There are always moves afoot to weaken if not undermine the most basic rights of workers one of which is in the area of occupational health and safety, a right won on the bodies of workers who died through the lack of basic safety measures. Companies give reasons to support this strategy, using such buzz words as: international competitiveness, increased productivity and other pearls.
Three weeks ago in the Rana Plaza garment factory in Bangladesh there was yet another ‘industrial accident’ causing the death of more than 1100 workers.
Since then two international labour organisations with the assistance of Oxfam have organized an international agreement to improve fire safety and working conditions in Bangladesh. Designer labels, wholesalers and retailers who sell garments manufactured in Bangladesh are being asked to sign. Many have agreed but some large companies are refusing. Walmart is one.
As of today those Australian companies who appear to be reluctant to participate are Woolworths (Big W), Kmart , Cotton On and Target.
I wish I could say that this is the first major industrial fire or accident in the Bangladesh garment industry but it isn’t. It’s just the worst. I wish I could be confident in predicting it will be the last. I’m not in the least.
I’ve previously written about the garment industry especially as a catalyst for change in the area of occupational health and safety. Two years ago New York commemorated the centenary of the Triangle Waist-Shirt factory fire in the Asch Building in New York.
That fire occurred in 1911 and over 100 people, mainly teenage migrant girls, were killed. The Triangle fire is remembered every year since, with a ceremony that includes the victims’ names being read out as a bell is rung.
Close to the end of their shift one Saturday afternoon working girls were still at their machines in a Triangle factory that had wooden floors, covered with scraps of fabric discards, mixed with oil from sewing machines. A spark caused this ‘fuel’ to ignite. When the girls tried to escape they found that the exit doors were locked. In 1911 fire engines didn’t have ladders that extended to the 8th floor and above. The girls who worked on the 8th, 9th and 10th floors jumped to their deaths in scenes reminiscent of 9/11. There was a huge public outcry. 100,000 people marched in the funeral procession, and 400,000 people lined the streets to watch the coffins go by.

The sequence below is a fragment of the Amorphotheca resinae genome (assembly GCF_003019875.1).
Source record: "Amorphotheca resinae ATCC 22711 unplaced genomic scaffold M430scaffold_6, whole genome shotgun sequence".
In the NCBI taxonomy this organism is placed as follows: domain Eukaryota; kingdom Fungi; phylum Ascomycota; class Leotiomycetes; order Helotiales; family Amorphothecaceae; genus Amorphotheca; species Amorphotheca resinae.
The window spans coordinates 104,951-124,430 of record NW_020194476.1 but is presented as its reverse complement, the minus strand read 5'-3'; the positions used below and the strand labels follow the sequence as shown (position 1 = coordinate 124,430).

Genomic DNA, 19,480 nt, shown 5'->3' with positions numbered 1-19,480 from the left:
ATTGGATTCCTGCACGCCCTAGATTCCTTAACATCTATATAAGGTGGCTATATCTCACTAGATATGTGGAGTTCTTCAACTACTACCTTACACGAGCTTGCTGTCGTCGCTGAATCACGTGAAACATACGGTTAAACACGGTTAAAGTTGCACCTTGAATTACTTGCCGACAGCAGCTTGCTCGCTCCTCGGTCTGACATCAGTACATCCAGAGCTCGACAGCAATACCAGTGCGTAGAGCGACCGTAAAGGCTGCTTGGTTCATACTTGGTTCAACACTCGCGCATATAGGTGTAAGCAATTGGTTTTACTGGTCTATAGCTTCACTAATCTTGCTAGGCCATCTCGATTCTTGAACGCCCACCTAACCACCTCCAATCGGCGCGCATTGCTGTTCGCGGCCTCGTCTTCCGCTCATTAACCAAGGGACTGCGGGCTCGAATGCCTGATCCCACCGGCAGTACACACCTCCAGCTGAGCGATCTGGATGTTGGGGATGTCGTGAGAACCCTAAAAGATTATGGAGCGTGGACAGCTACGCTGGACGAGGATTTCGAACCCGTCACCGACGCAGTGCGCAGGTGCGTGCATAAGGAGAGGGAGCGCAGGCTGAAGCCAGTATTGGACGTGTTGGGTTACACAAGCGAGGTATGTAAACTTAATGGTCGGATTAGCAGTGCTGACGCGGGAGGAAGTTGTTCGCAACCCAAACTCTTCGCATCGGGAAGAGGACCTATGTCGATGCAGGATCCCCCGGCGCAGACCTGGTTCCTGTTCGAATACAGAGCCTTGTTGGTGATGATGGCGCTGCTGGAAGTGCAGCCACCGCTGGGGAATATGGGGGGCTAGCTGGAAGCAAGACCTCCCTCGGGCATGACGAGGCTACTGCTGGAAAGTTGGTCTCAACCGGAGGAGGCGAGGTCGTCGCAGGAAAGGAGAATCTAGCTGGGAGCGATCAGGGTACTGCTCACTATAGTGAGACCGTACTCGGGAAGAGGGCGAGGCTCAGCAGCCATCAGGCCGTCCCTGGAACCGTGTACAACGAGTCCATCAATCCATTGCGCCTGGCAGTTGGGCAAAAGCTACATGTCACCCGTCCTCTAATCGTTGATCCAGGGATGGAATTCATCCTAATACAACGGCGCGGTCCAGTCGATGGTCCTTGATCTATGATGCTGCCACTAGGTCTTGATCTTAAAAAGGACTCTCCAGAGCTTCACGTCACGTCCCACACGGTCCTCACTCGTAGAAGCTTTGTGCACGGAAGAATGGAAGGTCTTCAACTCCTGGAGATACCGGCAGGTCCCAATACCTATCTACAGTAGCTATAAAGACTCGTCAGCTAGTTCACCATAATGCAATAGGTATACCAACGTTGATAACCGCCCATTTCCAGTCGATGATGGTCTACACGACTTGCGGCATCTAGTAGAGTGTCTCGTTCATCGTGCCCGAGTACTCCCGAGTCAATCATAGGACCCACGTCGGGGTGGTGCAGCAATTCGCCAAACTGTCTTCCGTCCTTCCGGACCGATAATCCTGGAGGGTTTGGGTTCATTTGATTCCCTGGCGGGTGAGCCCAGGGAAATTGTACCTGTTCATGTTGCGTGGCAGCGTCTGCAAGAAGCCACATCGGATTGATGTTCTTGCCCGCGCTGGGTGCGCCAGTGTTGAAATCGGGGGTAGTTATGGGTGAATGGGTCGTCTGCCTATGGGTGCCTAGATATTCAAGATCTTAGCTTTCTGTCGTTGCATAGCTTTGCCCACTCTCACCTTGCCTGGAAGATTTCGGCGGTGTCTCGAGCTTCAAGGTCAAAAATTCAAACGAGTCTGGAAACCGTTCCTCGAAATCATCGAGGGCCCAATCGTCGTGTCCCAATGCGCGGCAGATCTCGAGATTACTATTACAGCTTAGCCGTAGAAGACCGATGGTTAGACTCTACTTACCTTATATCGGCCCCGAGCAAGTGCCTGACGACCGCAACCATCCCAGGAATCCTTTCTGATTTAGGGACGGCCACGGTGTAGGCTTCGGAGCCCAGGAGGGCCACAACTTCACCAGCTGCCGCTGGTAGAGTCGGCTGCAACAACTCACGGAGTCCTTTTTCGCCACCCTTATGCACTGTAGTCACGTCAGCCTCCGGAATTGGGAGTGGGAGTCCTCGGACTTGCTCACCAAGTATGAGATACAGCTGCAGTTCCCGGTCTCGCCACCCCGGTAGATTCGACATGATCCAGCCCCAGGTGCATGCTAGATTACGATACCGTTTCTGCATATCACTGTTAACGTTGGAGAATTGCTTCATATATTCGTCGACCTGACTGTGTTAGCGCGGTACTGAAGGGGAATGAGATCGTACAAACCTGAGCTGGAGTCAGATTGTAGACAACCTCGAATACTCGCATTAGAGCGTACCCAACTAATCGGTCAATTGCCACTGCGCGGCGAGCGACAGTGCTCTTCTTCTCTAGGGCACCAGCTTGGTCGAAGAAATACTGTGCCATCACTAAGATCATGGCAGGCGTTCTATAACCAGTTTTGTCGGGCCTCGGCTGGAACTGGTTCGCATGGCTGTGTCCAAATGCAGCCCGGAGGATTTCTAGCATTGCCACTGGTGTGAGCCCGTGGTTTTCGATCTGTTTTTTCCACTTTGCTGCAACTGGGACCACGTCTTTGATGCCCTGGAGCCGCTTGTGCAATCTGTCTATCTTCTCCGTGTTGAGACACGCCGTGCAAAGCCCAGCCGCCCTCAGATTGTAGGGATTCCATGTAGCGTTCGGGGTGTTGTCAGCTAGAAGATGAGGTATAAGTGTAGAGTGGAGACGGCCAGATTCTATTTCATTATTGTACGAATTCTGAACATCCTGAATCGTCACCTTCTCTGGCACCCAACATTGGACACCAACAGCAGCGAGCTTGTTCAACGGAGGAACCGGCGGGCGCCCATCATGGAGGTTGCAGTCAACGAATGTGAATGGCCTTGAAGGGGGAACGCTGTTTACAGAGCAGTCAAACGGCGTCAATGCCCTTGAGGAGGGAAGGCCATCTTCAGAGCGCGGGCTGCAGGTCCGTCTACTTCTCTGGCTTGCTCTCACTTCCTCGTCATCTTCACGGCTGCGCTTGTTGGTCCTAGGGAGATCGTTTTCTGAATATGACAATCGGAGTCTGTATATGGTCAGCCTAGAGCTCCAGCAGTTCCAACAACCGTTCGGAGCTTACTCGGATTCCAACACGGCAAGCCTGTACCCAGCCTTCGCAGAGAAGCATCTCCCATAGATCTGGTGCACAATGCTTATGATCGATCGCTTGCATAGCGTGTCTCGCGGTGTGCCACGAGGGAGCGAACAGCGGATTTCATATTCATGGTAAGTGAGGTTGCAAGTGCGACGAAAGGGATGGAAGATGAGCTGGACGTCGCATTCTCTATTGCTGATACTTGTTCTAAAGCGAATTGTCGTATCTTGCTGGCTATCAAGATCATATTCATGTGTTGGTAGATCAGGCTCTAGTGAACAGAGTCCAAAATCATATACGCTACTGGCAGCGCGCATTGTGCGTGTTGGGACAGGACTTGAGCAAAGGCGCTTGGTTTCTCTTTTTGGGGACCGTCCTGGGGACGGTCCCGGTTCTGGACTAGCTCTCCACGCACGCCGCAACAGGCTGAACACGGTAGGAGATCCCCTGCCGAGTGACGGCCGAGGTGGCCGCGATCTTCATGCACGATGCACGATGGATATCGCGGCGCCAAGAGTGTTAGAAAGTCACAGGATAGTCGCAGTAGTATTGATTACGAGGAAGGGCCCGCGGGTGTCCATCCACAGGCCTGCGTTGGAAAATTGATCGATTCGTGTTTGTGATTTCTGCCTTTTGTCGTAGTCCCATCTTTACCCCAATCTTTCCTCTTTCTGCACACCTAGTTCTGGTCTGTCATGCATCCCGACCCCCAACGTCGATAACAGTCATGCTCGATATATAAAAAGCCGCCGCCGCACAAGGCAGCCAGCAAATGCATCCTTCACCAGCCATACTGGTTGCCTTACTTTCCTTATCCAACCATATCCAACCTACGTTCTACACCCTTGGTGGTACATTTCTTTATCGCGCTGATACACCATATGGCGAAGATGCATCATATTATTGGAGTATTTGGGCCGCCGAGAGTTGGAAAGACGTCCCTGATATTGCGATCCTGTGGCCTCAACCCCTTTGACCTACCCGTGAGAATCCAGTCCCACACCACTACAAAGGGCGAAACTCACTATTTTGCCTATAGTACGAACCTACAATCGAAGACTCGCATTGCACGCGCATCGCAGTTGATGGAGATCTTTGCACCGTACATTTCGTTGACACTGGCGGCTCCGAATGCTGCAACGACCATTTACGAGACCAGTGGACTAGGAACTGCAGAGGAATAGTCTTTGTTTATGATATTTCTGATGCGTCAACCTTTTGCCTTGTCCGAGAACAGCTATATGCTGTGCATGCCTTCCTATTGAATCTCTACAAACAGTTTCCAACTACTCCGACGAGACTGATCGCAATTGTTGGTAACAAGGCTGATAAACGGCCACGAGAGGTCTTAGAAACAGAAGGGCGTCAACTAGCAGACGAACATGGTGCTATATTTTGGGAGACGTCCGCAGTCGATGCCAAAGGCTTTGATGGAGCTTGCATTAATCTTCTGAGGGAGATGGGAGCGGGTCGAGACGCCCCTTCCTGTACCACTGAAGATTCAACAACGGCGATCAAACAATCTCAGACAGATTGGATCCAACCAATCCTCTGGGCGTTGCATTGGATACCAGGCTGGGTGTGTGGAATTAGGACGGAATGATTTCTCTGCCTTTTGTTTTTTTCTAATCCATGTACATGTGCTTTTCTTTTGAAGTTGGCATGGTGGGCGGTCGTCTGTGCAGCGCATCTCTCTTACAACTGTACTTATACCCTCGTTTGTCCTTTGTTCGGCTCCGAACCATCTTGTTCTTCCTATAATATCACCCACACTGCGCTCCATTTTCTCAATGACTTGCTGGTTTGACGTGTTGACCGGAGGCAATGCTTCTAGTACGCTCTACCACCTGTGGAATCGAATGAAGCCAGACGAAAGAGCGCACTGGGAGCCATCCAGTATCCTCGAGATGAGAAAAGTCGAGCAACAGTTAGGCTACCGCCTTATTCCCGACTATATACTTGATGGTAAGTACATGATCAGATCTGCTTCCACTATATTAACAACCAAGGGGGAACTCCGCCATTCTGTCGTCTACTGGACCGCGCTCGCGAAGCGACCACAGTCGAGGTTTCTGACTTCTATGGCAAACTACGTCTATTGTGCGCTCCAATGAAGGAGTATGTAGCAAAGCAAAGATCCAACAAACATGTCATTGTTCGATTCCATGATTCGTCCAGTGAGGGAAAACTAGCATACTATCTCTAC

The first serious occupational health and safety regulations in the USA were introduced as a result.
In 2000 a fire broke out in the Chowdhury Knitwear factory in Bangladesh. Forty-six girls were killed. Many were aged between 12 and 14 years. Over 51 people died. When the investigators went through the charred remains of the factory they discovered that the fire escape doors were locked. This factory’s output was for American designers in the American market. From the Triangle Fire in New York to the Chowdhury factory fire in Bangladesh 90 years later, the circumstances of the fire are almost identical. Fire exits locked, workers were predominantly very young women working long hours for a pittance in a deathtrap creating garments for the American market.
They protested in Bangladesh as a result and I wish I could say that something came from this 13 year-old tragedy. Sadly since then, there have been many more fires. Adding to the depressing statistics is yet a second fire at the Chowdhury Knitwear factory in 2004 killing 23 garment workers.
“Major RMG Fires Since ’90
62 killed at KTS Garments, Chittagong 2006
32 killed at Saraka Garments, Dhaka 1990
24 killed at Shanghai Apparels, Dhaka 1997
23 killed at Macro Sweater, Dhaka 2000
23 killed at Chowdhury Knitwear, Narsingdi 2004
23 killed at Shan Knitting, Narayanganj 2005
22 killed at Lusaka Garments, Dhaka 1996
20 killed at Jahanara Fashion, Narayanganj 1997
12 killed at Globe Knitting, Dhaka 2000”
Sources- National Garments Worker’s Federation and newspapers
(Daily Star: Feb 27 2010)
The figures below are even more stark. These are the deaths in fire accidents in Dhaka located garment factories, from 1990-2010. They don’t include the last three years, which have seen more fires and more deaths.
. “1990 32
. 1991 05
. 1993 12
. 1994 05
. 1995 09
. 1996 10
. 1997 13
. 2000 60
. 2004 23
. 2005 23
. 2006 62
. 2010 52”
Source: Research Reference Cell, Dainik Janakantha, The Daily Star, 27 February 2010, The Daily Star 15 December 2010, New Age 15 December 2010, and bdnews24.com 15 December 2010.
These figures don’t include the deaths from the last three years including the disastrous Tazreen Fashion Factory Fire in November of last year where 111 garment workers were killed. It too was located in the suburb of Savar, Dhaka in Bangladesh.
It’s been 112 years since the Triangle Waist shirt factory fire in New York. This story appears to be a never-ending one, certainly not one with a happy ending. It is the story of sweatshops, underage workers, no health and safety regulations, maximized profit, company greed on the backs of collateral damage namely charred and broken bodies.